• There is a surprisingly large amount of dragon tales in Pennsylvania Dutch folklore with many described as 'fiery serpents'. Connecting back in to similar tales from Norse Mythology, many of them are supposed to be humans (either hated local misers or a pair of lovers), transformed into draconic form after death.
  • The Snallygaster, one of the Fearsome Critters of American Folklore, first described by German immigrants to Maryland. As a ferocious half-bird. half-reptile creature, it certainly sounds like a dragon, but what makes it different is the addition of a beak made of steel, a single eye, and tentacles in its mouth. Sightings of the creature created enough of a buzz that Theodore Roosevelt even considered personally hunting it.
    • Another dragon-like Fearsome Critter is the the Gowrow of Arkansas' Ozark Mountains, which doesn't have wings or breathe fire but it does possess huge tusks like those of an overgrown warthog and a tail that ends in a razor-sharp blade. One was allegedly killed by hunters in 1897 and then sent to the Smithsonian for study, only for the carcass to never reach its destination and be lost.
  • One of the Four Gods, Seiryuu, guardian of the Eastern sky, is a dragon.
  • Japan has its own parallel to the western dragon in the form of the tsuchigumo, a youkai that, like western dragons, is a giant, man-eating monster that kidnaps maidens, terrorizes villages and can only be slain by brave swordsmen. The twist? The tsuchigumo is a Giant Spider.
  • The French Lou Carcolh is an even weirder deviation from the standard dragon myth, in that it's a monstrous half-serpent half-snail monster, with a maw lined with hairy, stretchy tentacles.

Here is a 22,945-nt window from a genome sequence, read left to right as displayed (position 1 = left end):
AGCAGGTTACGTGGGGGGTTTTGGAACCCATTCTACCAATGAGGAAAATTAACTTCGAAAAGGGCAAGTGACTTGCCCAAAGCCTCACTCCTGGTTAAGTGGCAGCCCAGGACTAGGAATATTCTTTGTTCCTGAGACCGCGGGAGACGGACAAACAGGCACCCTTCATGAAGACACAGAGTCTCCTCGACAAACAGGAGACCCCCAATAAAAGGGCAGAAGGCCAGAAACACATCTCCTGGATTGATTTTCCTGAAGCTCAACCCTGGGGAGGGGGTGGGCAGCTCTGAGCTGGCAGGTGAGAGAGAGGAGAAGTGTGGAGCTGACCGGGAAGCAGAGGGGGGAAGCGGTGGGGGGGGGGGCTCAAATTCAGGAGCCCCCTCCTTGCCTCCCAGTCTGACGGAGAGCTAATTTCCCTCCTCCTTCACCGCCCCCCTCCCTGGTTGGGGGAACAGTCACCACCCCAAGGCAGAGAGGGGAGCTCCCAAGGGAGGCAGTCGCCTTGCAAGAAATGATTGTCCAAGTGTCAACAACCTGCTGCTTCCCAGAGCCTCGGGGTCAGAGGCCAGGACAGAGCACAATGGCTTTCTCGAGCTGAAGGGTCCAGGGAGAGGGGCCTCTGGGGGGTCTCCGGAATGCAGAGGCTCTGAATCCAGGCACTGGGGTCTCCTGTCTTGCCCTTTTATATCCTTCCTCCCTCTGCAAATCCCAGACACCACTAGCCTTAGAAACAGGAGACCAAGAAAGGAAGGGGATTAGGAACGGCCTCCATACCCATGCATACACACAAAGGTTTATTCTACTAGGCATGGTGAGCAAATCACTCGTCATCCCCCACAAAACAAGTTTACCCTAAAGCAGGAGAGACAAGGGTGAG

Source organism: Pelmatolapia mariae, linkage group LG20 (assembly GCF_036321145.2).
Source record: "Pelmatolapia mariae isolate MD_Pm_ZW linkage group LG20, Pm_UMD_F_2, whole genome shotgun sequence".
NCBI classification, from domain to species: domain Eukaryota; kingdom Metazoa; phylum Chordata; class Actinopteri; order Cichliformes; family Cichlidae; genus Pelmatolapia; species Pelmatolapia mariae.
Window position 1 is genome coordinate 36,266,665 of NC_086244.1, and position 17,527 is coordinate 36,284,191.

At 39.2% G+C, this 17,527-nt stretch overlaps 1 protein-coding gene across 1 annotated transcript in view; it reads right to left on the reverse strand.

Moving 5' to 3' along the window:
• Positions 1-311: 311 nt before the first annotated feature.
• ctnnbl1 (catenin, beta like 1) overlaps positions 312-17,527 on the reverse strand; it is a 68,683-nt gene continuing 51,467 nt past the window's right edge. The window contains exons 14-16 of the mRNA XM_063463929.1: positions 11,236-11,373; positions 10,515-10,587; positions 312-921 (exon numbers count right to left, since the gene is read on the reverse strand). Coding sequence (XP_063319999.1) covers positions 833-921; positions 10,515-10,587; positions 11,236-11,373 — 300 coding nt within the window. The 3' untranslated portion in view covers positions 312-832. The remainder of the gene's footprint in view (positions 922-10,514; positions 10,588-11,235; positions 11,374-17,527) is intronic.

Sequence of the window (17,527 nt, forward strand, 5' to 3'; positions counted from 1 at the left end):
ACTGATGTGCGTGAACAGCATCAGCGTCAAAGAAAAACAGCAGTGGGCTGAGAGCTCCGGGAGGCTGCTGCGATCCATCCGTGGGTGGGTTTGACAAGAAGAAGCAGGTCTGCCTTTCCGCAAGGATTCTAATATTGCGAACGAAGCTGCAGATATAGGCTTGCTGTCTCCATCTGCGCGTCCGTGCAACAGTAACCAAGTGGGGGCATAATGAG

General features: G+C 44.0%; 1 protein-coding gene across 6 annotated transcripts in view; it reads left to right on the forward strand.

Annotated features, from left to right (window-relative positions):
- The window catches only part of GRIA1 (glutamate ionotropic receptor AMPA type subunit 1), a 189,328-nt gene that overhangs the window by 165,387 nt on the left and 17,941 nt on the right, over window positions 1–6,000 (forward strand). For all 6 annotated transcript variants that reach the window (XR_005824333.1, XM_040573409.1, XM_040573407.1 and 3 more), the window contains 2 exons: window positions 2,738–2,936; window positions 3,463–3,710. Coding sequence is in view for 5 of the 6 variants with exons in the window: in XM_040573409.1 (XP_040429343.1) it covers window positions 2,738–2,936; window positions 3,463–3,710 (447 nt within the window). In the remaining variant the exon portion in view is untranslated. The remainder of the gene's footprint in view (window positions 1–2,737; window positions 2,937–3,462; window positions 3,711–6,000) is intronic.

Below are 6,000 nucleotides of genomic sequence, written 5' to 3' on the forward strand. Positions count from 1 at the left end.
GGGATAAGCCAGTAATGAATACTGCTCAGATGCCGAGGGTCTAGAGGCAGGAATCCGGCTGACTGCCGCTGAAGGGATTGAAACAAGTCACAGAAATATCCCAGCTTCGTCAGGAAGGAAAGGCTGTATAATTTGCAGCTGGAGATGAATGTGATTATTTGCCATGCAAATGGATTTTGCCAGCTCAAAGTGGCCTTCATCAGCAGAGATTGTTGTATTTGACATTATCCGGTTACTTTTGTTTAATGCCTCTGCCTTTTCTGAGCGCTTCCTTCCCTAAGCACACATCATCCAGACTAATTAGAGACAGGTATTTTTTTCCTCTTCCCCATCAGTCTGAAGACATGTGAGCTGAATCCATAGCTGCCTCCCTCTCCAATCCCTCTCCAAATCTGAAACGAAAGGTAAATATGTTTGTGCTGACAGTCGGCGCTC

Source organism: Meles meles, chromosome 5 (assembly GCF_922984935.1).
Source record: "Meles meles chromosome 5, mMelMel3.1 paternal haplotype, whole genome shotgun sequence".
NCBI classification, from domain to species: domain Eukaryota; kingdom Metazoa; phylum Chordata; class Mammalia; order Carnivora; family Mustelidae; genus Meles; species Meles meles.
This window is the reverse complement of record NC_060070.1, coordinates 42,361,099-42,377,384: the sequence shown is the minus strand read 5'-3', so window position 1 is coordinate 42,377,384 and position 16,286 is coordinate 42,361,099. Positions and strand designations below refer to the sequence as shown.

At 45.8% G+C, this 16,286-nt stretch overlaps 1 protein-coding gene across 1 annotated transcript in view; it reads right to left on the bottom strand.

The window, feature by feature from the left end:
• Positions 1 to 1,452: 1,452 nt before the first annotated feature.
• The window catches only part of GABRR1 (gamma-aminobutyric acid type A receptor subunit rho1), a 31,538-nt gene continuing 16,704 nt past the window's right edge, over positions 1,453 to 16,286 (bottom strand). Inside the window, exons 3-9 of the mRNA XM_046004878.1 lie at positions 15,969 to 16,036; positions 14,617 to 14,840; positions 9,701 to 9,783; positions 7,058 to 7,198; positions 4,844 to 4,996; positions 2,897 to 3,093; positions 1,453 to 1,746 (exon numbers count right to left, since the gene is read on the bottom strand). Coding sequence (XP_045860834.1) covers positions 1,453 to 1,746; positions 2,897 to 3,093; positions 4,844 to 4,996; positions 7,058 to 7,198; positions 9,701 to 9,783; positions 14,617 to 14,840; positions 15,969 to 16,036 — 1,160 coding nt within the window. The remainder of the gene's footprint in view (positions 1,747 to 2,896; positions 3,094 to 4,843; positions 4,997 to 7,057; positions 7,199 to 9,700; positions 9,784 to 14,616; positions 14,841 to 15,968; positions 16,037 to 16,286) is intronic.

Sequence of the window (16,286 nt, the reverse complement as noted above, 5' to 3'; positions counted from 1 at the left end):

• Christian French folklore provides several other unique-looking dragons like the Tarasque, a six-legged turtle-like monster with a leonine head (the inspiration for the better-known D&D creature); the Gargouille, a serpent that constantly gushed water from its mouth ("gargoyle" and "gargle" are derivative from its name); and the Peluda, a survivor of Noah's Flood with a snake's head, turtle's feet, and a body covered in venomous quills it could hurl at enemies.
  • The Grootslang from African folklore is an enormous monster described as a mix of an elephant and a snake that guards a cave loaded with diamonds. Sounds an awful lot like some kind of dragon, no?
  • Polish legend about a Dragon of the Wawel Hill in Krakow. His lair was in a cave at the foot of Wawel Hill on the bank of the Vistula River (a river that goes through all of Poland). He was defeated by a cobbler named Skuba. Skuba stuffed a lamb with sulphur and set it outside the dragon's cave. The dragon ate it and became so thirsty, that he drank so much of Vistula river that he burst into small pieces. In Krakow there is still a cave of the dragon as well as the statue that breathes fire.
  • The famous Roman naturalist, Pliny the Elder, claimed that Africa and India were home to huge dragons that specialized in killing elephants by coiling their bodies around the animals and crushing them to death. However, he said that the typical result was that the deceased elephant would collapse on top of the constricting dragon, killing both combatants. It's generally believed these days that Pliny was probably describing a grossly exaggerated version of African and Indian rock pythons (which, while certainly big snakes, are not capable of killing elephants).

Alternative Title(s): Mythology